Top 10 Things Your Teen Hates to Hear You Say

We have all been, or are, teenagers and many of us have been, or are, parents of teenagers so I am sure we can all relate to the challenges that can throw up for both parties. What better way to examine the worst things the Teen hates to hear the parent say than with this joint effort from a full time member of each team!

So let me introduce to you in the Red Corner Elizabeth Williams Bushey aka @inklesstales. Elizabeth is a writer, illustrator, musician, and runs the award-winning web site for children, InklessTalesShe also gives concerts for children; you’ll find her original music at InklessTunes.

And in the Blue Corner Emily Indie (14) aka @EmilyIndie

Emily Indie is Elizabeth’s fourteen-year-old daughter. She is an actor, singer, pianist and writer. She is also wickedly funny, and has been known to bring mother-daughter arguments to an abrupt halt with: :That’s what you get for raising an independent thinker.”

1. “Life’s Not Fair.”

Whether life is fair or not, it ought to be – at least at home. It’s Mum’s job to make sure life IS fair, at least regarding who gets what chore, which sibling gets the firm talking-to and who gets blamed for the dirty dishes on the living room table.

As for life being fair OUTSIDE the home? Well, teens kind of hold Mum responsible for that, too, but to that, teens answer: see the above heading, as well as the saying: “hoisted on your own petard.”

2. “I Don’t Care Who Started It.”

It is of supreme and critical importance ‘who started it’, naturally, because whoever STARTED it is the one who DESERVED the bowl of pudding all over their head, of COURSE, and the day mothers of the world understand THAT is the day mums will STOP insisting teens of the world clean up the pudding dripping all over the floor. THAT, in turn, will be the beginning of World Peace itself.

3. “Don’t Use That Tone of Voice With Me.”

Mums really MUST learn to cope with their children having actual, human reactions to their totalitarian, fascist dictatorship rule over their lives. Be satisfied your teen is in your presence, however sullen, listening, however unhappily.

Really, Mummy? You insist on sunny faces and cheerful smiles as you endlessly list our shortcomings, as well?

4. “When I was your age….”

Teens absolutely LOATHE comparisons between YOUR teen years and theirs. Not only is it purely unfathomable to compare a modern teen’s life filled with Internet, smart phones, and petrol-powered vehicles to a life filled with dense vegetation, prehistoric predators, and hopelessly outdated customs regarding the opposite sex, it’s simply too boring to contemplate without nodding off.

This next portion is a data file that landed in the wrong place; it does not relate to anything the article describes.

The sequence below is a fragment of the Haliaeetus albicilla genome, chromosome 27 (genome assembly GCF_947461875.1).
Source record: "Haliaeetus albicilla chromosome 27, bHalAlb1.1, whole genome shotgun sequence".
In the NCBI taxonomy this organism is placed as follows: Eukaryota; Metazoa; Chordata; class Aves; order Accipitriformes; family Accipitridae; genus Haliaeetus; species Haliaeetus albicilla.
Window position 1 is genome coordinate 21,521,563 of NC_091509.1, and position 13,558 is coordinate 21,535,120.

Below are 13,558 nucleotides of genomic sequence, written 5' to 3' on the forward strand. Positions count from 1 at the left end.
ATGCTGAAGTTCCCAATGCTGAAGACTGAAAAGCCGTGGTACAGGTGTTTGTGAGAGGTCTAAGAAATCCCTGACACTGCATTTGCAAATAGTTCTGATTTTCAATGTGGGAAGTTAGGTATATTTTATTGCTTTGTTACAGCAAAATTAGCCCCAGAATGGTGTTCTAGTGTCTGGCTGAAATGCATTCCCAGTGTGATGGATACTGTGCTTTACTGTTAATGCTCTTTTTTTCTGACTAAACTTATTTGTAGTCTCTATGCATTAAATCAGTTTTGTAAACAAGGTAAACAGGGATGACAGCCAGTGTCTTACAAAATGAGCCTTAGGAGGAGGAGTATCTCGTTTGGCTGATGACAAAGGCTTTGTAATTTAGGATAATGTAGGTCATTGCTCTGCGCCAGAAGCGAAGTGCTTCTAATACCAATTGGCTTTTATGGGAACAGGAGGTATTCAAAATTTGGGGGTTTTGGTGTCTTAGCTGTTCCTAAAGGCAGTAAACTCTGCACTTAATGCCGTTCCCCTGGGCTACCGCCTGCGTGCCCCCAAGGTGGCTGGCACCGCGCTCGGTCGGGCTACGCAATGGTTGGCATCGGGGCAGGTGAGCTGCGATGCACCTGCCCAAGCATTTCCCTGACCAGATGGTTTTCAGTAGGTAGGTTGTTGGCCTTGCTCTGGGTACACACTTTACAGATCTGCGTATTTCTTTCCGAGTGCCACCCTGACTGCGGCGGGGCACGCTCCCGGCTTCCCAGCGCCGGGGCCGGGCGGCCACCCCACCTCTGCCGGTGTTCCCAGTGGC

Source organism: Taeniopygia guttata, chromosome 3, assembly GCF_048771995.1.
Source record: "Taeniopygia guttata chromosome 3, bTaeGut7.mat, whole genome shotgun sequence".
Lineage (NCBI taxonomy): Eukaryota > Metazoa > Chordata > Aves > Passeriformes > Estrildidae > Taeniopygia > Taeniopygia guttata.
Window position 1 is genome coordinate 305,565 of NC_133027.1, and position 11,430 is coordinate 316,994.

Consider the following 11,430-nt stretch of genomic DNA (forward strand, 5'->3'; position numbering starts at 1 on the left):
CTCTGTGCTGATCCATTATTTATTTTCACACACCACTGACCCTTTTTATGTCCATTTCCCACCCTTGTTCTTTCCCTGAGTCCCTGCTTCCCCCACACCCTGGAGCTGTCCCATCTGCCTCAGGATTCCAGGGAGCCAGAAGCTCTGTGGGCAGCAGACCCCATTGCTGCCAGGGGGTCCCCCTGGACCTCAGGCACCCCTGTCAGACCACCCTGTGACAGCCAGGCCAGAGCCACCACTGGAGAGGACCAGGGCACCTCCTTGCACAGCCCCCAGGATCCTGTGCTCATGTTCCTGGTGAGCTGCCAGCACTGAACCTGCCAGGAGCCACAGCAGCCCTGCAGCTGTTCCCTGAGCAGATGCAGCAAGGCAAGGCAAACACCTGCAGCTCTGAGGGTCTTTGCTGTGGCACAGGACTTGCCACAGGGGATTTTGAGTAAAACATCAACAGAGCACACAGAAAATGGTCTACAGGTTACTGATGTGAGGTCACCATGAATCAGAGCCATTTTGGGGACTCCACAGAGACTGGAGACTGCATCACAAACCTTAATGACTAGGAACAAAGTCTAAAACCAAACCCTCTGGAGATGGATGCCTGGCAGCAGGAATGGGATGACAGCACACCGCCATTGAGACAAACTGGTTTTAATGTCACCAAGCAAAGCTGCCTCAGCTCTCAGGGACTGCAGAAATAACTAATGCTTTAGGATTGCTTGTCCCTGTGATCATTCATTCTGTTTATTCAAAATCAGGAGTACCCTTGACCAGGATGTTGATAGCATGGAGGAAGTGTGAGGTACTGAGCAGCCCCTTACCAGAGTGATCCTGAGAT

No matter HOW relevant you feel YOUR experience is, it matters not. The very definition of experience? You have to go through it yourself.

 

5.”Instead of Going Out With Your Friends, Why Don’t You Invite Your Friends Here?”

A thought far too horrifying to contemplate.

Unless you live on Cadogan Square, off Sloan Street in London, or perhaps Notting Hill or Chelsea in which case your teen’s FRIENDS probably live on nearby Buckingham Palace Road, which presents the same problem, just on a £5 million scale, instead of just a fiver at YOUR house or flat, to your teen, will always seem a miserable, dred* hovel compared to nearly ANYWHERE else. Even a miserable, dred hovel.

6.”Perhaps You’re Taking This A Bit Too Seriously”

Perish the thought.

Mums of the world: Everything to a teen is of the Utmost Earth-Shattering Importance. At least, for the five minutes they’re going on about it. How DARE you not take them seriously? You must not really LOVE them! Thanks for CARING, then!

Never mind that after a glass of lemonade and a biscuit, they quite possibly may not even recall what it is they’ve twisted your innards right round about. AT THAT PRESENT MOMENT, it is the ONLY THING IN THE WORLD that matters.

 

7.”Why Don’t You Think About Getting Your Hair Off Your Lovely face.”

Mums: you really need to understand something. Teens pay quite a bit of attention to their hair. While it MAY look like it to you  and while it IS true teens DO tend to lie in until the last possible moment, teens DO take time with their appearance.

Just because the result achieved is not the result Mum might expect, doesn’t mean to a teen, the results are not a success. So actually, when you make suggestions like the above, you are, in effect, insulting them. Because they aren’t doing their hair and clobber for adults. They’re getting all fitty for each other.

8. “We’ll See.”

What, really, does that mean? We shall see, exactly, what? All teens know the not-so-secret translation of this short sentence, which is: ‘Please stop talking to me, now, darling.’ It’s just ridiculous and off-putting. Better, Mum, simply to say: ‘May I answer later, I’m quite busy just now.’


9. “No!.”